Making your own nut butter might sound intimidating, but the process is easier than you may think—if you have the right tools. A food processor, high-powered blender (like a Vitamix), or even a spice grinder will do the trick.
You can choose to make raw nut butter or roasted nut butter. For a roasted version, either purchase pre-roasted nuts or pop raw nuts in the oven at 350 degrees F for about 10 minutes before adding to your food processor, blender, or grinder for 5 to 15 minutes (depending on your desired consistency). You may notice the mixture looks a bit dry and crumbly at first, but after a few minutes, the fibers will break down, releasing the natural oils in the nuts and creating a creamy texture. Most nut butter will store in the fridge for about three months.
This satisfying spread can do so much more than just upgrade toast. We’ve gathered our top nut butter recipes that are quick, easy, and full of nut butter benefits.
Yes, you read that right. Here’s a recipe you can’t knock out of the gate. Cheddar grilled cheese is smothered with peanut butter and jam before being sandwiched between two spongey slices of sourdough bread. It’s a unique spin on a classic, but it just might become your new go-to lunch.
Cacao powder and fresh pear are a winning combo all on their own, but add in almond butter, chia seeds, and a medjool date, and you’ve got a rich and creamy blend.
Tired of the same old breakfast? Give your banana-berry smoothie some added zip with ground ginger, almond butter, and a pinch of sea salt.
If ever there was a recipe that made you say, “Why didn’t I think of that?” this is the one. Upgrade your sweet potato to ultimate snack status by topping it with a drizzle of almond butter and a pinch of cinnamon. The nutty-sweet combo is rich and satisfying while still Paleo-friendly.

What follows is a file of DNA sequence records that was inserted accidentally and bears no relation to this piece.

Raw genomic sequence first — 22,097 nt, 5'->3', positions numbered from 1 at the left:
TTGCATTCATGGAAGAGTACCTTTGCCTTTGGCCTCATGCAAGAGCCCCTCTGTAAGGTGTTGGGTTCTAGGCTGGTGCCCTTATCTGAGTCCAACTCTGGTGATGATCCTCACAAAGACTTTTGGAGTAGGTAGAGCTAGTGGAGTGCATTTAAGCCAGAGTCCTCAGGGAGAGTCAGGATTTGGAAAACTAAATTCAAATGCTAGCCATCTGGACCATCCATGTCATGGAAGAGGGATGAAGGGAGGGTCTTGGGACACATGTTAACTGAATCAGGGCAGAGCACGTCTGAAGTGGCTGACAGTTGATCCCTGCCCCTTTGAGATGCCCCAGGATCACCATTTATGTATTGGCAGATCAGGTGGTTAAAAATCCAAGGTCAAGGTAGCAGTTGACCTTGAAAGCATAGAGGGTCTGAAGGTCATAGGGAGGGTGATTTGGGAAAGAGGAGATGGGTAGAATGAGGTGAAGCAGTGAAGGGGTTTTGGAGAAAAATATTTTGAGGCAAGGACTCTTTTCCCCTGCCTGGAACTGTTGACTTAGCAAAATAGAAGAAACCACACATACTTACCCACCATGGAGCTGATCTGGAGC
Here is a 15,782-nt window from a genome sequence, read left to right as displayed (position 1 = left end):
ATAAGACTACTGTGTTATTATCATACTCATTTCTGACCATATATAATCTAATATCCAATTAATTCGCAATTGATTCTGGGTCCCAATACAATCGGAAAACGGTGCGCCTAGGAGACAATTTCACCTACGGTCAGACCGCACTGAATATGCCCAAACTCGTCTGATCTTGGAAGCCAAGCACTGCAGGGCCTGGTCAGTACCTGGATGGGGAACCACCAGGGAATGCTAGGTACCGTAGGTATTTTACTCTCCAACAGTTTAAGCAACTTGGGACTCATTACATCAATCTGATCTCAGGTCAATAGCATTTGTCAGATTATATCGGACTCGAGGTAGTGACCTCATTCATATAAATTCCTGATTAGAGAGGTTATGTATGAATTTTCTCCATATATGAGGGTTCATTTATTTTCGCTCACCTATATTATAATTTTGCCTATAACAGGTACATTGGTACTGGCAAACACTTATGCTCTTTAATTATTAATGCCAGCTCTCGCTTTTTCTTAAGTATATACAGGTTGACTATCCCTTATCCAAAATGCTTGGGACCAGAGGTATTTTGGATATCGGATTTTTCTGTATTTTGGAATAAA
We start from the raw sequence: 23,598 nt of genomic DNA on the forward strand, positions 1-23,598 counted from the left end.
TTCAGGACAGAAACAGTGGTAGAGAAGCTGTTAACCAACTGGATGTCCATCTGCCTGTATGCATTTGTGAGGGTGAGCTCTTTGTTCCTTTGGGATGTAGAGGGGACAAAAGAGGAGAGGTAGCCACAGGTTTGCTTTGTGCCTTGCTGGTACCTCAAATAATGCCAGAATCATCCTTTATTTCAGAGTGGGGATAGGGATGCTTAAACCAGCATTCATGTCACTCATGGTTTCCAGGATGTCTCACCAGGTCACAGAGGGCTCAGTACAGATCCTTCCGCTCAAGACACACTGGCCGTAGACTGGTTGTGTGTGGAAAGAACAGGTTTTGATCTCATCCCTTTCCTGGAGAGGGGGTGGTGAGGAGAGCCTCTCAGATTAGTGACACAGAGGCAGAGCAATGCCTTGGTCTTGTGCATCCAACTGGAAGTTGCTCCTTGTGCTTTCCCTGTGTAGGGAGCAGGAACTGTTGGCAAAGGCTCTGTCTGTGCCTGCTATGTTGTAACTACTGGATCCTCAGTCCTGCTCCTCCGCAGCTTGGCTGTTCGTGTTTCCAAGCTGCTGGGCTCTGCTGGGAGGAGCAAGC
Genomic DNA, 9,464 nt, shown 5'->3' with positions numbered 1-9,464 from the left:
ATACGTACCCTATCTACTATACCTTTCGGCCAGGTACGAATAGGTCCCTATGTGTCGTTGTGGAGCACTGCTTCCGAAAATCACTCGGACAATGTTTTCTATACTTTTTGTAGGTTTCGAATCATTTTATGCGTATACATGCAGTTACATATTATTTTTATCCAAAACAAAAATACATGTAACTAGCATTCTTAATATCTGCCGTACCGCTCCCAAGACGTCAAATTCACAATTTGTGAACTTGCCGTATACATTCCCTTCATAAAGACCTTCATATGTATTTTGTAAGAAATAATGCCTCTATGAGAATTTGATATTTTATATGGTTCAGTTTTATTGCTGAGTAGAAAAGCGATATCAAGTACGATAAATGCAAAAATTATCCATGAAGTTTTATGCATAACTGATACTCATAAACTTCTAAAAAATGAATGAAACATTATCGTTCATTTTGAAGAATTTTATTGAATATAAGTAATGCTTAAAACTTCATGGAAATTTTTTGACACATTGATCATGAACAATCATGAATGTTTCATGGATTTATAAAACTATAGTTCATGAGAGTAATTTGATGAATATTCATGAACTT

A coconut, a date, and a cashew walk into a bar… Seriously, this no-bake bar recipe is no joke! Shredded coconut, medjool dates, cardamom, and raw cashews pair with luscious coconut butter for a delicious, on-the-go snack that will curb those midday hunger pangs.
It only takes five ingredients to make this Paleo-friendly fudge totally indulgent. (It’s actually filled with healthy ingredients. Shh!). Just combine coconut oil, cacao butter, almond butter, honey, and vanilla extract and refrigerate for 30 minutes to 1 hour.
Didn’t think peanut butter cups could get any better? This recipe calls for a swirl of strawberry jam in the peanut butter center for an upgraded take on this salty-sweet favorite.
Here’s a treat that will take you back to your childhood. All you need is raw coconut butter and a little dark chocolate to coat your cone in a nostalgic, chocolatey, hard-shell topping.
Peanut butter cookies will always have a special place in our heart, but raw cashew butter, along with gluten-free flour, coconut oil, and honey, make this recipe so much sweeter.
Making whoopie pies is easier than you think. All you have to do is pipe frosting between two cookies, but this recipe takes things a step further with gluten-free pumpkin muffin mix and hazelnut spread filling. The fluffy, spiced cookies pair perfectly with the rich hazelnut filling for a comforting, yet not-too-familiar bite.